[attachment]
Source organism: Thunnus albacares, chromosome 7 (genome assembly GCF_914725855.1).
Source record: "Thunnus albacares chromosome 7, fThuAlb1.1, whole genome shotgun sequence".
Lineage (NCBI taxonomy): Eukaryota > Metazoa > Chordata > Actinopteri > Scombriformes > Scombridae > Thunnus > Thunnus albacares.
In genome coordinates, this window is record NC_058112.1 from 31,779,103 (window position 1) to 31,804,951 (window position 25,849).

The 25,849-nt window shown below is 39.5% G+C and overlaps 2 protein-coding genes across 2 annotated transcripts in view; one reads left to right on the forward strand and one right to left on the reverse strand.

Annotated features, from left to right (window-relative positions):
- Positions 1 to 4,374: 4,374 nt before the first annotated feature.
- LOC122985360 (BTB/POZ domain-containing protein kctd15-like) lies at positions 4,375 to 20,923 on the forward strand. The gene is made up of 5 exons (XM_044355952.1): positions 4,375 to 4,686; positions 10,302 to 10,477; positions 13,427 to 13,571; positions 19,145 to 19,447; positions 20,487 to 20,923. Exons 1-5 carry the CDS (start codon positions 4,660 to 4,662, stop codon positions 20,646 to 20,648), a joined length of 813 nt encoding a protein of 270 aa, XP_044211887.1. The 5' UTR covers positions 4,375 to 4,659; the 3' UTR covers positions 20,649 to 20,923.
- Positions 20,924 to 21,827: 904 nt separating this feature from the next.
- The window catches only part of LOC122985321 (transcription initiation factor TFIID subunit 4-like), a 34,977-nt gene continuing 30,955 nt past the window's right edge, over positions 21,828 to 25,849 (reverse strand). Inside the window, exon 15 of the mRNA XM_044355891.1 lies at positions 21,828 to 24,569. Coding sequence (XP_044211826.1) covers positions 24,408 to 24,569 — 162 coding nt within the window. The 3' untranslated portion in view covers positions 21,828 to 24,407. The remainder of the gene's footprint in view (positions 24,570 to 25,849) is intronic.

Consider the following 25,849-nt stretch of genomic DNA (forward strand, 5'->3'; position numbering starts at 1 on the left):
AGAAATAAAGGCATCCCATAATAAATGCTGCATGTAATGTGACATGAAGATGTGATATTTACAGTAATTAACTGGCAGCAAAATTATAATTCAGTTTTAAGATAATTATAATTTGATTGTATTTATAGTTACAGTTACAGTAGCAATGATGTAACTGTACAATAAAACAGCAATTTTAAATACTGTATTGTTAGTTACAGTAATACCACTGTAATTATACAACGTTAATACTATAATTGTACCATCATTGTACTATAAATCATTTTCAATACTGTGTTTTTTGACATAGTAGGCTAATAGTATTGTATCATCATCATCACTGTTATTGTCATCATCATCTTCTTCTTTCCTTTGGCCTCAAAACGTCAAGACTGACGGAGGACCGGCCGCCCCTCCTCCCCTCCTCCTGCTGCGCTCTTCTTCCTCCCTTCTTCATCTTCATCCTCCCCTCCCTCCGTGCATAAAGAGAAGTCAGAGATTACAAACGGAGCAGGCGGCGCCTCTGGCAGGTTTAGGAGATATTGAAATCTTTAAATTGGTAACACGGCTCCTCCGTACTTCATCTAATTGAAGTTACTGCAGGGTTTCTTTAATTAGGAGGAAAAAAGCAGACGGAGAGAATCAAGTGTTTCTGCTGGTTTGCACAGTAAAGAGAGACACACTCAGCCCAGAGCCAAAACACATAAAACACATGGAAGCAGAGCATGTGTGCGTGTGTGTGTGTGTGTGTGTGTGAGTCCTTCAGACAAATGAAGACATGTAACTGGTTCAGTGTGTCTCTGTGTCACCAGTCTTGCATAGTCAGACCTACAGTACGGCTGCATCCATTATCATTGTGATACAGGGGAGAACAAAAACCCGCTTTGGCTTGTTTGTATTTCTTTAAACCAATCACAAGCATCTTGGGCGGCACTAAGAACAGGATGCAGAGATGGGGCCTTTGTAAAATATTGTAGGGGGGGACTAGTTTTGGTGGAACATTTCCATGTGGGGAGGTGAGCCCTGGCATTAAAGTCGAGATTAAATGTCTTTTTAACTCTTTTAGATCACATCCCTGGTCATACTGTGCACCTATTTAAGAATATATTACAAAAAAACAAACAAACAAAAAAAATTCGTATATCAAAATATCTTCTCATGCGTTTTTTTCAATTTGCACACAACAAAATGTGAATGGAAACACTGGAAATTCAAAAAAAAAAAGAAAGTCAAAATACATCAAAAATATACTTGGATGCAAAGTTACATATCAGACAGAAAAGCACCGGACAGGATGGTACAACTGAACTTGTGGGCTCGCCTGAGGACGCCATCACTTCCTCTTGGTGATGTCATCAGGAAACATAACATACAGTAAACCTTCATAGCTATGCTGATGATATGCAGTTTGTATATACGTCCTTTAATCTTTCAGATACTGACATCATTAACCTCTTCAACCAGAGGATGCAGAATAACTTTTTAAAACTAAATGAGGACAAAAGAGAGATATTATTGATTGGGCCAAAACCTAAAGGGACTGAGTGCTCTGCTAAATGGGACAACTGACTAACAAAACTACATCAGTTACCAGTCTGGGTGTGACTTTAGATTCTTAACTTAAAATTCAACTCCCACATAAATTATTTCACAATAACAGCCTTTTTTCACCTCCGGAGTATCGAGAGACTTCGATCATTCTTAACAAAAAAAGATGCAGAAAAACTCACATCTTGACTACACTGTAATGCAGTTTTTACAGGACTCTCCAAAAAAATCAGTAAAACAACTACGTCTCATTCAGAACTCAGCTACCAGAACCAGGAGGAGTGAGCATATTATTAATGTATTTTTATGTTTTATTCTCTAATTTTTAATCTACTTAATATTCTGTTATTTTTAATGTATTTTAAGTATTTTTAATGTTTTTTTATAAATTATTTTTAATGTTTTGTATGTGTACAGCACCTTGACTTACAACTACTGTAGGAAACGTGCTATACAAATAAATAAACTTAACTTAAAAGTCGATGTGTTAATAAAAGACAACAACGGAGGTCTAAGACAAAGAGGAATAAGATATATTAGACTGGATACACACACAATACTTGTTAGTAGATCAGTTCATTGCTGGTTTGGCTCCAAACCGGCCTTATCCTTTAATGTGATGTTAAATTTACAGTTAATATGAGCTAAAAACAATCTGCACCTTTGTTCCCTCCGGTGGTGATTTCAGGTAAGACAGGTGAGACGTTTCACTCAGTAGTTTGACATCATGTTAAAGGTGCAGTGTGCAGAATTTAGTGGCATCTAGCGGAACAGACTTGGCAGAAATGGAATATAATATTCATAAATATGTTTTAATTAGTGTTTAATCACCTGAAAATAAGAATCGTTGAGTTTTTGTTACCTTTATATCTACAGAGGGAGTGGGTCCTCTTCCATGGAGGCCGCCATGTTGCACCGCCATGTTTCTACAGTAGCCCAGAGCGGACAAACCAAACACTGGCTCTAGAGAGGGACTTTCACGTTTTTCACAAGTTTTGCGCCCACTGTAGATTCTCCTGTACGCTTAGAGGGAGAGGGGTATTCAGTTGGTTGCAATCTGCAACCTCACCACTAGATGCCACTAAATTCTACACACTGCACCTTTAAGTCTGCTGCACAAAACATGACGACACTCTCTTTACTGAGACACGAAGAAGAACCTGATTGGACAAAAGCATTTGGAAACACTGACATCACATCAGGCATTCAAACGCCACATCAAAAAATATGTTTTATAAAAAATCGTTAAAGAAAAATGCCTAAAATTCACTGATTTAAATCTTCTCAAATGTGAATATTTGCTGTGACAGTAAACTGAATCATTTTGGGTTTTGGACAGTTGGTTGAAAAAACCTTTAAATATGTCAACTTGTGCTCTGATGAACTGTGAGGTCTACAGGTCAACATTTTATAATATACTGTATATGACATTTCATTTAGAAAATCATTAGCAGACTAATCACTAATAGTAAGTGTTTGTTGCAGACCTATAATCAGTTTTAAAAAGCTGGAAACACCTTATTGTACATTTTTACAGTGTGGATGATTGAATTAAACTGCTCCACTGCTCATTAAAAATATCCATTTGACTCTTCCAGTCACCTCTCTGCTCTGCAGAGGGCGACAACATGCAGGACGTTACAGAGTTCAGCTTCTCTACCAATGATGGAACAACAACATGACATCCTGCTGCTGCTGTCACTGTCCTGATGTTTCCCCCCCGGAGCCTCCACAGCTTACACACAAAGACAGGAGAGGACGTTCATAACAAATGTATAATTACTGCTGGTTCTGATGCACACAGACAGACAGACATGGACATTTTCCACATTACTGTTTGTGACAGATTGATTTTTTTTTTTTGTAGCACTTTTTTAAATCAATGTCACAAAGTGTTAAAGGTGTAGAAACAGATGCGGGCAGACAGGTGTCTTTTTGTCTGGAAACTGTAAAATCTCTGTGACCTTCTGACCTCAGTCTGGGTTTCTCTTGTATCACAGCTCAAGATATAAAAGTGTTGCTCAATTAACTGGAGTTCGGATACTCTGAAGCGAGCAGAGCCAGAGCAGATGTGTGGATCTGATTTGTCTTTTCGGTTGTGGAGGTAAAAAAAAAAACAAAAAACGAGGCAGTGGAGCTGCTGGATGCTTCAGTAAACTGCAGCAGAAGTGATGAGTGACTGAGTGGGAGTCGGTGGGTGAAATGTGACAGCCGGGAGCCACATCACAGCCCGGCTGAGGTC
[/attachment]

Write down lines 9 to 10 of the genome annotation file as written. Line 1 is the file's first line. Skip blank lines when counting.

- Positions 20,924 to 21,827: 904 nt separating this feature from the next.
- The window catches only part of LOC122985321 (transcription initiation factor TFIID subunit 4-like), a 34,977-nt gene continuing 30,955 nt past the window's right edge, over positions 21,828 to 25,849 (reverse strand). Inside the window, exon 15 of the mRNA XM_044355891.1 lies at positions 21,828 to 24,569. Coding sequence (XP_044211826.1) covers positions 24,408 to 24,569 — 162 coding nt within the window. The 3' untranslated portion in view covers positions 21,828 to 24,407. The remainder of the gene's footprint in view (positions 24,570 to 25,849) is intronic.